Yes, you can start an international business; no, it won’t be easy
The good news about the modern age is that true democracy has reached the business world. If you want to start a business with world-wide reach, you can. The bad news is that the individual is now expected to perform on that stage and the long-held support systems and business affiliations hungry for bolt-on talent are evaporating quickly. The dog-eat-dog world has moved to the Internet. Let’s take a look at books.
The concept of self-promotion has always been at the core of the dilemma facing the ART of writing. Poe, Dylan Thomas, R.L. Stevenson, Hemingway — they either encouraged self-promotion, indulged in it or pandered to it, depending on your point of view. Heck, even Keats and Milton used self-promotion.
The key element here is that good authors, solid artists all, always promoted themselves over their work. In that Stephen King and John Grisham have it right, it is about the author, not the work. What is less encouraging is that authors do not get additional pay or credit for the work they now have to do to promote the business of selling themselves and their work.
Publishers have traditionally used the “we promote you” argument to pay smaller advances, persuade authors to sign, and control the authors’ careers. Their promise of an author becoming “a Random author” or a “Harper author” has been leveraged for decades — making the author a member of the family — “of course the company will promote you and your work.” That promotion was expert and expensive, neither of which have prevailed in poor economic times and the rampant access of so-called “free” Internet publicity.
Those publisher-supported days are far and few between now and so the question has to be asked: Just what promise of success is the author getting? If it is a one book deal with a tenuous option for a second, and there is no publicity clause or promise (the author has to do it all him or herself), then why is the author not entitled as a business to have the means ($) to undertake this traditional publishing role themselves? As a business matter, such a contribution is an important part of any joint venture (between the author and publisher).
On the other hand, viral media and self-promotion can be learned, can be effective and are now part of the job of being an author. So it all boils down to a new negotiation, with one side doing less and the artistic side having to do more. Set royalties and advances are off the table. It’s a new world and new business models have to be applied.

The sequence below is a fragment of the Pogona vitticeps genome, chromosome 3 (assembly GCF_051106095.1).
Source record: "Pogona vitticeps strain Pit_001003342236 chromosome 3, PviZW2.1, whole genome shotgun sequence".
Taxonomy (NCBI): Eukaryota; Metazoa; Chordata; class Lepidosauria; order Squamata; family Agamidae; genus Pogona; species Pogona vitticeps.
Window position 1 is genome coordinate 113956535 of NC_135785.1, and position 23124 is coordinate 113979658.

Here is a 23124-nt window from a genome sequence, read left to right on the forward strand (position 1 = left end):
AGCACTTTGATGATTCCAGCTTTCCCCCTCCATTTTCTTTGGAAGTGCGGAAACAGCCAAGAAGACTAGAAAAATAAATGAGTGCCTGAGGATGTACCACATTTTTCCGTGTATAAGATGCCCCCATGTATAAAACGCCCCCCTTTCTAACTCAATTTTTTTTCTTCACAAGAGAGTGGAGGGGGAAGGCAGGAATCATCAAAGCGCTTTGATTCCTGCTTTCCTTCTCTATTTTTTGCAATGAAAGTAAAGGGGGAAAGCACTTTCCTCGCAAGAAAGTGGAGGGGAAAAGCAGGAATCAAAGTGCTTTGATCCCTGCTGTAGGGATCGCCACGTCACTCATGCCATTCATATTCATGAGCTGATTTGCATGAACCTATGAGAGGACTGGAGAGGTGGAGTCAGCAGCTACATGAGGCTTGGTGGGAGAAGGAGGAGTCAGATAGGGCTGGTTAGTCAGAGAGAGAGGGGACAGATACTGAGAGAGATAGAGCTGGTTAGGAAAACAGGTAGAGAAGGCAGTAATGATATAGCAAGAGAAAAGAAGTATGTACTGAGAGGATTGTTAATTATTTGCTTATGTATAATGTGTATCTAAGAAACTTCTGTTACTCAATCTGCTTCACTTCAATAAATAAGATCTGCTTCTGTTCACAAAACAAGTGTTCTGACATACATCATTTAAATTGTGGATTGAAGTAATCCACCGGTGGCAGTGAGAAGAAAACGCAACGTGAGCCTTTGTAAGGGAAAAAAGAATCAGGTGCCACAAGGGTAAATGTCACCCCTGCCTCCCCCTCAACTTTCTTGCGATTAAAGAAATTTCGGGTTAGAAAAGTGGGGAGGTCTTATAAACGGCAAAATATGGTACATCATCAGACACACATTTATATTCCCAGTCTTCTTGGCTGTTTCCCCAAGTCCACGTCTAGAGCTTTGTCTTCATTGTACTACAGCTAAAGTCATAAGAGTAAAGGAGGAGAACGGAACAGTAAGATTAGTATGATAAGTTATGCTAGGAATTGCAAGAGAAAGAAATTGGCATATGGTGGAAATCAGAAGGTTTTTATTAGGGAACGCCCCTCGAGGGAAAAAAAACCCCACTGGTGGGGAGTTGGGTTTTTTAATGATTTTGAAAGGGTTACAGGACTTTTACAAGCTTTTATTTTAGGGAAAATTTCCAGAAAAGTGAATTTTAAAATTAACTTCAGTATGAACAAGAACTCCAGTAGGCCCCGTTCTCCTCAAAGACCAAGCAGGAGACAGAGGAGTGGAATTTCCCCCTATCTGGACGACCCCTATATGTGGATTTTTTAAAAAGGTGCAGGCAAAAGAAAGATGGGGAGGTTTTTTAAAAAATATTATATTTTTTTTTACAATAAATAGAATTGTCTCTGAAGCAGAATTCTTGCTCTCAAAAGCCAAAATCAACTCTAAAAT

But this is not so easy for established publishers. Even if both sides have to wake up and smell the future, the problem is that publishers need to avoid falling into the accountants’ trap of equating potential profit with a traditional model of amortization of costs. That’s not how it works any more even if publishers are moaning, “But we have an infrastructure that we have to support.”
Yes they do; outdated infrastructure and business models. And that traditional business model is what is preventing many publishers from engaging new talent, finding tomorrow’s winners. They simply cannot work out the business model with more risk, especially if the new authors want a larger slice of the pie (given all the work an author has to do in self-promotion).
This same business model is playing itself out across America and the world. Finding the new Internet promotional platforms (public relations and advertising) is easy, leveraging antiquated profit and loss planning to meet the higher risks of a global market is much less certain. And that uncertainty is what causes much new innovation to come out of a garage and not a well-funded corporate research and development program. In the past decades IBM spend 15 percent of turnover on Research and Development, now they spend less than 1 percent —- and they are surprised to be losing market share?
In this brave new world, innovation, personal responsibility for personal outreach, and a new business paradigm are the only means to an effective outcome. The business model needs to be tailored to the business of one to one, not the traditional business model of the multi-national corporation.
Peter Riva, a former resident of Amenia Union, now lives in New Mexico.